However, contrary to the usual procedure in such hearings, defendant employer called Grasso, the discharged employee, as its first witness. Both Grasso and the union objected to Grasso's being called as the first witness for the employer. *223 The union stated that it intended to call Grasso to testify on his own behalf. The union further agreed that it would not object to the employer's broadening the scope of the cross-examination of Grasso to include subject matter not covered in the direct examination.
Thereupon, the employer's attorney requested the arbitrator to direct Grasso to answer the employer's questions. Having been given no reason for the employer's unusual request, the arbitrator declined to do so and suggested that the employer adhere to the customary procedure of presenting its case through friendly witnesses. He told the employer's attorney that he was relying upon the union's statement that Grasso would be called upon to testify during the course of the hearing. The arbitrator further noted that if Grasso was not called by the union, he would permit the employer to examine him directly before the close of the hearing.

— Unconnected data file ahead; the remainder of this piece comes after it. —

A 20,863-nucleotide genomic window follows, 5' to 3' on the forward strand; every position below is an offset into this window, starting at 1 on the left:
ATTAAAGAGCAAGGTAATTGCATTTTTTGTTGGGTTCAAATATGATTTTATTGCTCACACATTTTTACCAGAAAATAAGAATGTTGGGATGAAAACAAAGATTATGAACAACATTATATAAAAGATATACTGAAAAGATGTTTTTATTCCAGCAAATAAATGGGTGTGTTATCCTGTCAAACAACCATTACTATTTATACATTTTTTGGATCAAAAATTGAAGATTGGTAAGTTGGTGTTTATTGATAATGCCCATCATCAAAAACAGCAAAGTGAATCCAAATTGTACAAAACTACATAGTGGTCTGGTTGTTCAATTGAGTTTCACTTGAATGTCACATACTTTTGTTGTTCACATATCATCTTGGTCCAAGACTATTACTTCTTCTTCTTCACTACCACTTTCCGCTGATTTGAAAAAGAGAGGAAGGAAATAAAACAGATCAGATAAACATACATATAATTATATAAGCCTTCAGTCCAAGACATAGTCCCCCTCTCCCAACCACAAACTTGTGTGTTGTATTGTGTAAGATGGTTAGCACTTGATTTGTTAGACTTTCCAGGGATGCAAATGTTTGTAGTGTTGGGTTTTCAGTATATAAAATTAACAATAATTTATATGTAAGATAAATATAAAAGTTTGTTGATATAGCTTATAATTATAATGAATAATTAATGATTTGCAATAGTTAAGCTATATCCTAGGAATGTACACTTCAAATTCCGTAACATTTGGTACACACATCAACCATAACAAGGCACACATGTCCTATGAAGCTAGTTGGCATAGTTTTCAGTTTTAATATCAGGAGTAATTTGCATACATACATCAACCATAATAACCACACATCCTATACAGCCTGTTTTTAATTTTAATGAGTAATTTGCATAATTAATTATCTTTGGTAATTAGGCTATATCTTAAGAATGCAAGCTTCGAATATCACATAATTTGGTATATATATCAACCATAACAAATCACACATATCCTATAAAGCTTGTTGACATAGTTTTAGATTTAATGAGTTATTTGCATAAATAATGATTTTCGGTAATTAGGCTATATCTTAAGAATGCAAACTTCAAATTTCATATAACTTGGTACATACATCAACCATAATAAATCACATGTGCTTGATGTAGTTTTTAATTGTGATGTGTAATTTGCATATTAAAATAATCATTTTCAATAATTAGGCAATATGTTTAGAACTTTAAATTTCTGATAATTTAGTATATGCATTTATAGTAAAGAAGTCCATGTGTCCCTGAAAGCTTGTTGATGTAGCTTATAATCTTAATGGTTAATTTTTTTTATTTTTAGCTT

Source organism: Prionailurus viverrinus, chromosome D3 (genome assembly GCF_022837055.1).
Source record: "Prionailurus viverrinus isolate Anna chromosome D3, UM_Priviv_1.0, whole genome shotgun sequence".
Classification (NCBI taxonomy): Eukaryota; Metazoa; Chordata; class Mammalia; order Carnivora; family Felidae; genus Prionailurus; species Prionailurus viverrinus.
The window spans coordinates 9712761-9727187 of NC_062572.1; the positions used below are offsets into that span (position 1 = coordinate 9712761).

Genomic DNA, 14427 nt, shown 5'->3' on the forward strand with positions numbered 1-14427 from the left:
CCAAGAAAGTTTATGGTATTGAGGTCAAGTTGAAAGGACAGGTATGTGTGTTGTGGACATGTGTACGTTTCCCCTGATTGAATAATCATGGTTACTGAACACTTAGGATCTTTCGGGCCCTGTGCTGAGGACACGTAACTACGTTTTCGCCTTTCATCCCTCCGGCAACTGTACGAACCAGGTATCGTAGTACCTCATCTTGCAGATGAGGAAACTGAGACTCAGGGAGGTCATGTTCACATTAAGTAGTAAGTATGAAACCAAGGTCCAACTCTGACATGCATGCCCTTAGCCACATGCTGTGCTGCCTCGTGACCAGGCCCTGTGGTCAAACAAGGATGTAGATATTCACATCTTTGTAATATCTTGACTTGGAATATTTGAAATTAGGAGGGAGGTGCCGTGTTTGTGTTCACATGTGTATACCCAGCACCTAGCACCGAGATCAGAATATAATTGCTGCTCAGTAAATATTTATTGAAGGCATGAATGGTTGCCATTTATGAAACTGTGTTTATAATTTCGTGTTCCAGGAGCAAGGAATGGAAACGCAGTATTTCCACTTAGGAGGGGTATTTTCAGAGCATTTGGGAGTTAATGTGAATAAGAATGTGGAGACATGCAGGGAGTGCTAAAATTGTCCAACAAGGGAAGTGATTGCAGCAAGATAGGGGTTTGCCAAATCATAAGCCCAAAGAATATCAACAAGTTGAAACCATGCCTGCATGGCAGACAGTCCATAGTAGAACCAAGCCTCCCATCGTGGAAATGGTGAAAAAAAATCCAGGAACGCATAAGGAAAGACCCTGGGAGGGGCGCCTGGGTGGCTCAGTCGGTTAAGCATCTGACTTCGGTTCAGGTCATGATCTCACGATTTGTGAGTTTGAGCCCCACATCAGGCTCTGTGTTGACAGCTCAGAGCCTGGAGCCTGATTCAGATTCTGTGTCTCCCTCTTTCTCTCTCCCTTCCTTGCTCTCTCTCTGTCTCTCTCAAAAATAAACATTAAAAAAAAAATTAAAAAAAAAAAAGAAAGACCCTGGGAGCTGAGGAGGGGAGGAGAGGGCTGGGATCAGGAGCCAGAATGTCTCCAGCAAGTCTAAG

The employer's attorney thereupon requested a short recess, which was granted. During the recess he prepared a subpoena directed to Grasso, which the arbitrator executed and which was then served upon Grasso and a witness fee was tendered.